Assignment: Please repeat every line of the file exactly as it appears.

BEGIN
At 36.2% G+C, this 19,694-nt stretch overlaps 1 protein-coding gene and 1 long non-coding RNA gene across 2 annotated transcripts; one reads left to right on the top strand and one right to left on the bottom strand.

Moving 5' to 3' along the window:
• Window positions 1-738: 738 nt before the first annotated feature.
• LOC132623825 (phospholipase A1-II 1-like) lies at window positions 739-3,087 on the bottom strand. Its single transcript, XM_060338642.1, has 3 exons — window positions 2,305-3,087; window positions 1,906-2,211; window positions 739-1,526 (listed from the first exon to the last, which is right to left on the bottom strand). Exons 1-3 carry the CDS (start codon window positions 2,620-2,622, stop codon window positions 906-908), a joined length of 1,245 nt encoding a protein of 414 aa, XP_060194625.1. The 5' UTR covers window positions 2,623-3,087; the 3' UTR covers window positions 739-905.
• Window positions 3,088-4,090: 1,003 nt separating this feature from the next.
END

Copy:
At 36.2% G+C, this 19,694-nt stretch overlaps 1 protein-coding gene and 1 long non-coding RNA gene across 2 annotated transcripts; one reads left to right on the top strand and one right to left on the bottom strand.

Moving 5' to 3' along the window:
• Window positions 1-738: 738 nt before the first annotated feature.
• LOC132623825 (phospholipase A1-II 1-like) lies at window positions 739-3,087 on the bottom strand. Its single transcript, XM_060338642.1, has 3 exons — window positions 2,305-3,087; window positions 1,906-2,211; window positions 739-1,526 (listed from the first exon to the last, which is right to left on the bottom strand). Exons 1-3 carry the CDS (start codon window positions 2,620-2,622, stop codon window positions 906-908), a joined length of 1,245 nt encoding a protein of 414 aa, XP_060194625.1. The 5' UTR covers window positions 2,623-3,087; the 3' UTR covers window positions 739-905.
• Window positions 3,088-4,090: 1,003 nt separating this feature from the next.